“I made a lot of mistakes in the beginning, but we’ve gotten to a really good place now where we’re hiring a lot of great people. We focus on culture first and tell people that ‘the fastest way to get shown the door is to not play nice in the sandbox with everybody else.’ If there’s an issue, we need to address it. Just focusing heavily on the culture has made a massive difference in our agency.
“The ethos of our culture is we understand that we are not the highlight of [our clients’] day,” he continued. “There’s no person who wakes up, rubs their hands together and says, ‘Oh boy, I get to deal with my insurance agent today.’
“We understand that we’re not necessarily getting people at their best. If anything, we’re getting them at their worst. And when you can recognize that and empathize with people, I think it goes a long way from a customer experience standpoint.”
Episode 55: How to Advise Your Way to a Proactive Customer Experience. Guest Billie Jo Galle, vice president of marketing and business development at TRICOR Insurance (the October 2021 Rough Notes Agency of the Month), discussed improving customer service experiences in an episode released on April 28, 2021.
“The customer really owns this process; we don’t,” Galle said. “They’re going to tell you if they like it or they don’t like it by sticking with you and becoming a lifelong relationship and building that relationship, or in their mind they’re going to move on. They do have options and you will, for lack of better words, churn and burn people in the door and out the door if you’re not providing some of that experience they’re looking for.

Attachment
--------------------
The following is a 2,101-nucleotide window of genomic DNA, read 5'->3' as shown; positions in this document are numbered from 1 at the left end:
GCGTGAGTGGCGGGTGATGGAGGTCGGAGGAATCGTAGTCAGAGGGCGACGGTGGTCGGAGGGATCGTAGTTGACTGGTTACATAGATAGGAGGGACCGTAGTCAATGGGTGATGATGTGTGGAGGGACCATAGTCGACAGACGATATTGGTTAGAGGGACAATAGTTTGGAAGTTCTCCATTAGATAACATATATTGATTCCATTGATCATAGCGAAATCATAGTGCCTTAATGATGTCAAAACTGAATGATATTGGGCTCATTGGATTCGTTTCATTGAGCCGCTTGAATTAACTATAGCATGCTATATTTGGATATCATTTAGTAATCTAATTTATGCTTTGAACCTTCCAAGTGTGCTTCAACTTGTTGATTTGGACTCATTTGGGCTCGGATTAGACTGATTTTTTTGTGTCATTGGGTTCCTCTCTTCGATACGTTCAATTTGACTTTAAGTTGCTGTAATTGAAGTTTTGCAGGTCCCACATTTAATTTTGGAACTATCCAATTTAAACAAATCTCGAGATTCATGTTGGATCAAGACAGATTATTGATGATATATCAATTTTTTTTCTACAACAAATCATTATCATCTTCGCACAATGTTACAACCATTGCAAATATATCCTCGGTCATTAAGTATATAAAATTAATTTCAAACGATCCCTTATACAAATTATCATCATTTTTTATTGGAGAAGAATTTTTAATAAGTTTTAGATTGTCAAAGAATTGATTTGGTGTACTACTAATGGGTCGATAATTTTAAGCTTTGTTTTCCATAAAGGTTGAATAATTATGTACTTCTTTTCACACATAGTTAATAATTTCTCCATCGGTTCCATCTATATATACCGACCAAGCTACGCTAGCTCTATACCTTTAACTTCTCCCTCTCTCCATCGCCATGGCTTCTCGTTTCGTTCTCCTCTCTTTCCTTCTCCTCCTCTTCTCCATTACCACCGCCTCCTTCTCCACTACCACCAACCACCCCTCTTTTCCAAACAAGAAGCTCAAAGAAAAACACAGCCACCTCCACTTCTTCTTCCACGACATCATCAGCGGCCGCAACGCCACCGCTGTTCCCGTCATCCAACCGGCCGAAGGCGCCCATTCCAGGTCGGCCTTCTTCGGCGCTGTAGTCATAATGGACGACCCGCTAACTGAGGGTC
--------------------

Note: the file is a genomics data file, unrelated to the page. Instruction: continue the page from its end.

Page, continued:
“If somebody can walk away from each episode with something new to take into their agency or their part of the industry, I think that would feel like a success.”
E-Commerce Marketing Director
Risk Placement Services
“If you get the renewal process correct in the way that a customer wants it using your data, you see a lot of wins out of that.
“We have built up a proprietary risk assessment that we go through,” she continued. “It’s a series of questions. It gives a client the feeling that you are truly trying to know them. And it’s not just once. You’re doing it every year because you’re teaching them that your life changes; things in your life change.”
Episode 65: Why You Need the Extra Information to Make a Big Difference. In its July 6, 2021 episode, Lisa Duncan, executive vice president at RPS, discussed the importance of available data and asking your clients questions.
“I think the data and information that’s online that isn’t necessarily provided by the client is still really helpful,” Duncan said. “I find myself spending a lot of time on [building department] websites or county (web)sites. I know it sounds really archaic to do it, but it can be a lot of information that your clients can’t provide, or you otherwise wouldn’t have access to.
“There’s a lot of information out there that can help us tell a better story. At RPS, we talk about data and the ability to have insights on our clients and our carrier partners. And data is the key part of that insight ecosystem.
“Ask questions,” she continued. “The most success I’ve had with clients, whether those clients be my retail agents or just clients—the actual insurance buyer, is really understanding … their concerns. What’s keeping them up at night? I feel like when you start trying to fill in the blanks on something (instead of capturing client insight) is when you can muck up the process,” she concluded.
For more information:
Change Insurance podcast